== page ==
Monday, September 26, 2016

Turns out we didn't need church after all

I wanted to do a quick post as an update on my possible attendance at a Unitarian Universalist church.

To do a quick summary, my wife & I wanted to ensure our daughter had more interaction with other children, especially in leisure time. My wife also did somewhat miss the church community, especially since she was also a stay-at-home parent for about 2 years at the time.

This led me to investigate attending a Unitarian Universalist church.  There was one practically around the corner from our house, but my only hang up was related to what exactly they'd be teaching our daughter. 

So I sent an email to the church's contact address and laid out what we believed (atheists, but humanists) and what my concerns were (what was taught about supernatural beings in their kids classes).

To my surprise I got...absolutely no response.

My guess is that they don't really have someone checking the contact email account at the church, which is really odd given what I know about how even small churches operate. I used to be a very active volunteer when I was a believer, even when most of the volunteers were quite old, we had something setup where the email would go to someone who would respond.

Life went on, and then I only recently remembered how odd it was to have never heard back from the church.  This caused some reflection in me, and I realized we as a family have nearly zero desire to go to the church anymore and I wanted to elucidate why.

Good Friends Supplants Church Community

Our social circle for much of my daughters life was a lot like it was before she was born - nearly all of our friends that we hung out with regularly didn't have kids, and quite a few didn't ever want them.

Over the past year things have changed, we've made much stronger friendships with people we hadn't seen as often that do have kids, and have made some new friends we've grown quite close to.  As it is, nearly every weekend now we have something going on with good friends, and it involves their kids as well.  We still see our other friends too, though in some cases not quite as much - perhaps once a week instead of twice, etc.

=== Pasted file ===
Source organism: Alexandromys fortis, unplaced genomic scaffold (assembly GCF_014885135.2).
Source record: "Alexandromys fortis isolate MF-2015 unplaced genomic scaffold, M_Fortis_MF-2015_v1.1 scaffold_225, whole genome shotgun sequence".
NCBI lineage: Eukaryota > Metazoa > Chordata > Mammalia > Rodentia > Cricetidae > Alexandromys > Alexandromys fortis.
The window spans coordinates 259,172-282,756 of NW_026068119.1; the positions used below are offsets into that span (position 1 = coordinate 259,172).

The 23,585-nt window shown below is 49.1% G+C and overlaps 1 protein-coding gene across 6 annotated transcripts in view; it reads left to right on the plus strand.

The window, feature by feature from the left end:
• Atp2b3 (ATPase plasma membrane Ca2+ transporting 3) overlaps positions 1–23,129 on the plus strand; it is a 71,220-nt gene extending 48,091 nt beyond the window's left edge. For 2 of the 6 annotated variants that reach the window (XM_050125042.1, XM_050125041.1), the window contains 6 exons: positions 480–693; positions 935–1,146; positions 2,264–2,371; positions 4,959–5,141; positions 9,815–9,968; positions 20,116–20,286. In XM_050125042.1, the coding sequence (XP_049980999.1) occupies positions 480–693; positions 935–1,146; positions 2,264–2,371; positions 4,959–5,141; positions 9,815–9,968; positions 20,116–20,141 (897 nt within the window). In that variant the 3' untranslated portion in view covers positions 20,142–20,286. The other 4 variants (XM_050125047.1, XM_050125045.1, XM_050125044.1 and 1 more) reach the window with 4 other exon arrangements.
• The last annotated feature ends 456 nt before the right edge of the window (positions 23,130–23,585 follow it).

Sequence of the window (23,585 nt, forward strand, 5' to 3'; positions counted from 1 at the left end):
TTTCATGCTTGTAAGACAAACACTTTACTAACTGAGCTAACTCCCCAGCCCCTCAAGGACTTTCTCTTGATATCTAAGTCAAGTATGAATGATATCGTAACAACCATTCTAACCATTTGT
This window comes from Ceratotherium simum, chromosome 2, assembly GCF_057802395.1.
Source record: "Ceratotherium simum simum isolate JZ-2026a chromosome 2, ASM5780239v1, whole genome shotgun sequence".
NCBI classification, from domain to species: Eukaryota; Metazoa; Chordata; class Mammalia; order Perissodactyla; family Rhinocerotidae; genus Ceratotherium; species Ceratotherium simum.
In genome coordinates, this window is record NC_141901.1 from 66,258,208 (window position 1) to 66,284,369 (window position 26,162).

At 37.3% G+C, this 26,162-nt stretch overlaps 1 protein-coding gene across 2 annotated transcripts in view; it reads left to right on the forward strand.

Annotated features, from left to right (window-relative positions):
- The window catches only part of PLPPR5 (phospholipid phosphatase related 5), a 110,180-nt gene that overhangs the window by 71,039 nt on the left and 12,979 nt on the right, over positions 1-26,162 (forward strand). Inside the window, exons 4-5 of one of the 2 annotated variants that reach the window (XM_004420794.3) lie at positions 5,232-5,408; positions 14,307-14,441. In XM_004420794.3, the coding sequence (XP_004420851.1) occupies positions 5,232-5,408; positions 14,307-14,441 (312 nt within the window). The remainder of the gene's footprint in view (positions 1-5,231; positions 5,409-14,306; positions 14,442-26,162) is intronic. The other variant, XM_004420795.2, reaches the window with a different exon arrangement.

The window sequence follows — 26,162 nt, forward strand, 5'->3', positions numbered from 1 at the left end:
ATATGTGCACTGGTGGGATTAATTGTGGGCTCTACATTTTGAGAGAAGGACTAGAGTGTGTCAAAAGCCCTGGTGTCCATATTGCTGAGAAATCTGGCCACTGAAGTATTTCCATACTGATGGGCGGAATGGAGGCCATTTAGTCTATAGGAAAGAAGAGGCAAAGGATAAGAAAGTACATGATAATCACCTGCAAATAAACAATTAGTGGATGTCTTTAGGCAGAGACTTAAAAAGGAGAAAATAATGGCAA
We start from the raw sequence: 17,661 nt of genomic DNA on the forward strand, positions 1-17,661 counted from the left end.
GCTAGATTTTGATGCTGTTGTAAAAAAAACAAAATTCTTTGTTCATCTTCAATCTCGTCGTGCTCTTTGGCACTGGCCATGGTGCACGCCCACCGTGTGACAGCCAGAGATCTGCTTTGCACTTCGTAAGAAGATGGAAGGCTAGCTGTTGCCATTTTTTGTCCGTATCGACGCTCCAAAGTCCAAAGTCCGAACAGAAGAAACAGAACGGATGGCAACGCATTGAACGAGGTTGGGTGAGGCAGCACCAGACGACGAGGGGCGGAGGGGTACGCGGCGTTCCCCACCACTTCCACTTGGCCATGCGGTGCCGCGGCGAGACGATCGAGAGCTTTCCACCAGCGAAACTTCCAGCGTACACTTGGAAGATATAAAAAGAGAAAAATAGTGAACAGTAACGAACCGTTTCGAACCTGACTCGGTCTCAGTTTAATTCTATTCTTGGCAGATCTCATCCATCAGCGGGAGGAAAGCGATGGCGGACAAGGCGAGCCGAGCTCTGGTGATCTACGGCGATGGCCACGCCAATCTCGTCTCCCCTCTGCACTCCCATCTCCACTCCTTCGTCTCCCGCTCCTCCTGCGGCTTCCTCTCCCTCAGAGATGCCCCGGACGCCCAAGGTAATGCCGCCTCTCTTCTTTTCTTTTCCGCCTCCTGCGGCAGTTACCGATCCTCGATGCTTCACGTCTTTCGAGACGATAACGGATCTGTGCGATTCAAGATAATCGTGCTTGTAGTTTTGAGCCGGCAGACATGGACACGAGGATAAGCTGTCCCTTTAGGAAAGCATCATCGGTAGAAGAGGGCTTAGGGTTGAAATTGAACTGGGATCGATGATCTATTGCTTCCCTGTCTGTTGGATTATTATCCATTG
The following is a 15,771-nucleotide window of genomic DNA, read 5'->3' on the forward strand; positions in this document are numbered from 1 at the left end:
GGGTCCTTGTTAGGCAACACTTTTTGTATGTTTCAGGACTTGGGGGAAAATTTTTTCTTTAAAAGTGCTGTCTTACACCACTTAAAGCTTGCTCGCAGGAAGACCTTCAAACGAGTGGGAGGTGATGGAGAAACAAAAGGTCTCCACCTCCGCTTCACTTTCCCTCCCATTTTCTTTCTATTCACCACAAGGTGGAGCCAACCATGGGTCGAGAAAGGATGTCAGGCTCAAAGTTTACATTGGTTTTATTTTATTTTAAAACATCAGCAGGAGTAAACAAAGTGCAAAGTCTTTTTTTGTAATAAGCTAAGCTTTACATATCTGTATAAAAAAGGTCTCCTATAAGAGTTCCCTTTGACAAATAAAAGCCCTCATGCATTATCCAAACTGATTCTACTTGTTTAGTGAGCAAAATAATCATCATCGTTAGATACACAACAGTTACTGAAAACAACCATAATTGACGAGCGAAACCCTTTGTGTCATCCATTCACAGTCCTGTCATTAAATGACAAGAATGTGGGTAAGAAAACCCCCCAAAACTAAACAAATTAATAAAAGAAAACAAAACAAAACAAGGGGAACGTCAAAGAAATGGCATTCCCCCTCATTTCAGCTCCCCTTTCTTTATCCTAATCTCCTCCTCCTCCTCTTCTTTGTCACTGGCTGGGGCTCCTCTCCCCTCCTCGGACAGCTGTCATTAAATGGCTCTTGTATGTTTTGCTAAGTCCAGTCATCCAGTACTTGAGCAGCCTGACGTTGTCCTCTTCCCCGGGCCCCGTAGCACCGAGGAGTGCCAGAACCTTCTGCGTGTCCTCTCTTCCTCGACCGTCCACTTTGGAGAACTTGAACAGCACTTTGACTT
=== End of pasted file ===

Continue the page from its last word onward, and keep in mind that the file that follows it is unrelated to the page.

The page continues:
A good example is our Pathfinder (read: Dungeons & Dragons) game.  A new friend of ours is now playing with us every week, and his wife comes over with their kids and while she doesn't play, she's with us and can make color commentary and watches the kids with us pitching in to help as necessary.

Overall, it's lots of fun for everyone, even though most of our friends there don't have kids.

Work Changes Things

Another change was that my wife went back to work full time earlier this year. My daughter was doing well part-time at daycare, and my wife was able to find a job that would not only cover the day-care costs full time, but would still bring in additional money to help us out.

Having gone back to work has helped both my wife, at least in terms of adult interaction during the day, and my daughter since she really loves going to daycare/pre-school.  Some of our friends kids go there and she's made plenty of other friends as well, she's always happen to go in each morning.

Overall, every weekend ends with us being tired, but pretty happy because we're making sure that our daughter is having fun doing some kind of activity with other kids and we're also spending lots of time with some really great people we've grown to care for quite a bit.

This has effectively satisfied the things we did miss that we got out of church, but we don't have to all get up early on a Sunday or stomach some quasi-spiritual bullshit to get it.


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